Basically if I went out to war and I had a buddy of like mind and like scope we could cooperate together and work as one man in a fight. In Empires and Generals we call this Banding.
Banding works this way:
You have a unit (Soldier, General, Philosopher, etc...) that does not specifically tell you that he cannot be banded to, you have another card that says in its Effects or Abilities that he CAN band to that other card, and you place them together as one, one overlapping the other. Preferably the primary card (the main card being banded to) stays on top, but it you have room you can do it however you wish.
It is imperative that everyone knows who is banding to whom.
Sometimes there are cards that let them "band together". And this is fine, but, just as in real life, if you place two equal men in a room - one will lead the other eventually. And so it is with banding. There is the one card that is BANDED TO and the one card that is BANDING. Or many cards, in the case of The Huns Horde cards.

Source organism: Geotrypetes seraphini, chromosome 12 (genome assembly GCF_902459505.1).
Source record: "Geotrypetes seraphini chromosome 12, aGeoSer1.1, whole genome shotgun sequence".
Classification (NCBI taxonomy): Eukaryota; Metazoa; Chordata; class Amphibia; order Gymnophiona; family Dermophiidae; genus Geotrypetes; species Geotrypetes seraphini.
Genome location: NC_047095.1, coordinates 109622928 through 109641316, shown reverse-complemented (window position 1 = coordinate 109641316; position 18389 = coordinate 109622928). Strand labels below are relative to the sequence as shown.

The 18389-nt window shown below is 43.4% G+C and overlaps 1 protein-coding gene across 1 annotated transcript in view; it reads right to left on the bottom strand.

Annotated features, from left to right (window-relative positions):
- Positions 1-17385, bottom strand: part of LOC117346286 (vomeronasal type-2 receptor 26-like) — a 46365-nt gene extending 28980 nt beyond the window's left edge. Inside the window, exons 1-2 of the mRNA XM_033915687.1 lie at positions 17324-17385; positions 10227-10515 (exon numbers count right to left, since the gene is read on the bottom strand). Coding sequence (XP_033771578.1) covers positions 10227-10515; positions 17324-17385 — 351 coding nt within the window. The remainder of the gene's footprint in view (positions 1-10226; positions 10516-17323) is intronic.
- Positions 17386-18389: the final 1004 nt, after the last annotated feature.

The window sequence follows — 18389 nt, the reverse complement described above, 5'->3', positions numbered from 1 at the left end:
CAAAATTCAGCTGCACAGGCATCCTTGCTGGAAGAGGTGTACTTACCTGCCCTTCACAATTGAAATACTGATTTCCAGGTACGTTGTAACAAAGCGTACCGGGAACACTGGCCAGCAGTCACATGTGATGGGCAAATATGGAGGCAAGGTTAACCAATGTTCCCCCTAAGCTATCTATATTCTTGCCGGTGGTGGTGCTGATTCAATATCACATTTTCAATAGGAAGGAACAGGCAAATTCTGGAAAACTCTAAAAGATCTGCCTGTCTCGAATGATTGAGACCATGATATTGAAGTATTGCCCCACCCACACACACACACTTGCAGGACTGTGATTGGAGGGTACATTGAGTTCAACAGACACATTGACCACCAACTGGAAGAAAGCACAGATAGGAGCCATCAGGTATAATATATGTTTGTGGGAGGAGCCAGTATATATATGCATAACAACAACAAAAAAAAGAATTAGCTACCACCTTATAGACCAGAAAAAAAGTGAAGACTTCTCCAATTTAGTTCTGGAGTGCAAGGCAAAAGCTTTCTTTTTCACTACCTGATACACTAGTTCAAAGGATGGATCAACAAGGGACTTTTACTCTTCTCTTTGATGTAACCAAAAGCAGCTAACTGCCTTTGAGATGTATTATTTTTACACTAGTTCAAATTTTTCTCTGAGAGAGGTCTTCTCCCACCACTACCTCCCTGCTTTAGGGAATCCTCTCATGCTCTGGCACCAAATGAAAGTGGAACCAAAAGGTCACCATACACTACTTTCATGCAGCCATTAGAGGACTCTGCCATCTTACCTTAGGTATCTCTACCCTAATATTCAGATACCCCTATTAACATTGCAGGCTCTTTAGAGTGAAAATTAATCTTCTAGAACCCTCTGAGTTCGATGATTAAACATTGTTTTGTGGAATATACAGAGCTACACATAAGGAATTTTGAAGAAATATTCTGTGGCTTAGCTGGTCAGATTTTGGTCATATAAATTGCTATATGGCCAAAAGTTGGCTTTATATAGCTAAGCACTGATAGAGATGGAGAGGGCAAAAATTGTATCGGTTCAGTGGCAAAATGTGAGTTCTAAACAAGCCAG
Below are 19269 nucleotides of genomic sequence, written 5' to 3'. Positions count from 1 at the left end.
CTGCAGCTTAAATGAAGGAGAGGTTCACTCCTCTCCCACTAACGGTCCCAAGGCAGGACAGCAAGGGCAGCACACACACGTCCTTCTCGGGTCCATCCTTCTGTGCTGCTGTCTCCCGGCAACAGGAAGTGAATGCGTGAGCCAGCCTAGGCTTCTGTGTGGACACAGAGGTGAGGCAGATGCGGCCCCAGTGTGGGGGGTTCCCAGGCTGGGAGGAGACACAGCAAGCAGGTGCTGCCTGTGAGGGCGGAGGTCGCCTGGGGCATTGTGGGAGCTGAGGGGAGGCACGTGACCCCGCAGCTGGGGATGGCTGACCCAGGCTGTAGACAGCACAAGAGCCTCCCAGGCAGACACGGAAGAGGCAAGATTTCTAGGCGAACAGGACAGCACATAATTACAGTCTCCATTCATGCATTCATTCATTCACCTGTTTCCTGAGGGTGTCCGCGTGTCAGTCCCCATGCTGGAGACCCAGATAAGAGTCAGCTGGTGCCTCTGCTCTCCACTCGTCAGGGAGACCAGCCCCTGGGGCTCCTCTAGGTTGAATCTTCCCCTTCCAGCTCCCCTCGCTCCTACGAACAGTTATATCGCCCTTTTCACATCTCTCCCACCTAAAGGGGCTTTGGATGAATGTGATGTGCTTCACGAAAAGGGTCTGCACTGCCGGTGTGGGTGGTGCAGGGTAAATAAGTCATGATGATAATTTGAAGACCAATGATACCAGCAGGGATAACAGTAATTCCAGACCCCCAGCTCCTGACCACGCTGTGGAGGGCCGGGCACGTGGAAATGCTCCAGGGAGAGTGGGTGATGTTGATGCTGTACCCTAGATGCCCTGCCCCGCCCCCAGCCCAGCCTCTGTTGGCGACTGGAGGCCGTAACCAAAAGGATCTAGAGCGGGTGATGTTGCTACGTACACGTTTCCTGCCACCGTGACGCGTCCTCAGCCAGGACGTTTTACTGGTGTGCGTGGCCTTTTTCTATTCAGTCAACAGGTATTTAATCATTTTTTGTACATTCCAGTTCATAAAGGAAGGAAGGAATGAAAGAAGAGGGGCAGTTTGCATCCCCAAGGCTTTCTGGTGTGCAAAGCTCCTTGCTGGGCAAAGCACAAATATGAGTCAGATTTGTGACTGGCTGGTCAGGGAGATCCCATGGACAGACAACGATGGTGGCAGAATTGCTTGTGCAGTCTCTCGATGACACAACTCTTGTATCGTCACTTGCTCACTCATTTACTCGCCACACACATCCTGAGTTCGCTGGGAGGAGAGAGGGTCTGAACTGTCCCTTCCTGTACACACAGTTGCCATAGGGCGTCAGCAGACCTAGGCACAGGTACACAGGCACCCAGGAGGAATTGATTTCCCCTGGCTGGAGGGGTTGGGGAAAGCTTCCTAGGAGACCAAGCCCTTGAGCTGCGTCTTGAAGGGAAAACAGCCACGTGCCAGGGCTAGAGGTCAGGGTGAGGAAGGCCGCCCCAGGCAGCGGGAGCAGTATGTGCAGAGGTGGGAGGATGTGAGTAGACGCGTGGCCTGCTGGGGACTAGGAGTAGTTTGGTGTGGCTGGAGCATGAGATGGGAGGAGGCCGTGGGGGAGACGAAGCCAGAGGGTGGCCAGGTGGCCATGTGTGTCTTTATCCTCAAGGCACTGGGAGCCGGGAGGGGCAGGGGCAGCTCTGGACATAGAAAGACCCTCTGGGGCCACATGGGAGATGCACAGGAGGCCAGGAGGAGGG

So if I played a Tactics Card that read: "Every unit in play that banded to another is discarded". The secondary card(s) would be discarded, whereas if I played an Ability that said: "Every Unit that is banded to is Unbanded and the card that was banded to is discarded"... I would discard the primary card.
The glossary defines it as this:
Band - Combines the given attack numbers as well as the defense. Two 5/5 banded Soldiers are treated as one 10/10 Unit. This can be done at the War Camp or the Battlefield only during Army Phase. At first glimpse there may seem to be two different types of banding: "Band with" and "Band to". This is incorrect. In every group there is always a small group leader. Banding takes place when one card bands itself to another. There is always a primary or a chief target that is banded to in every unit.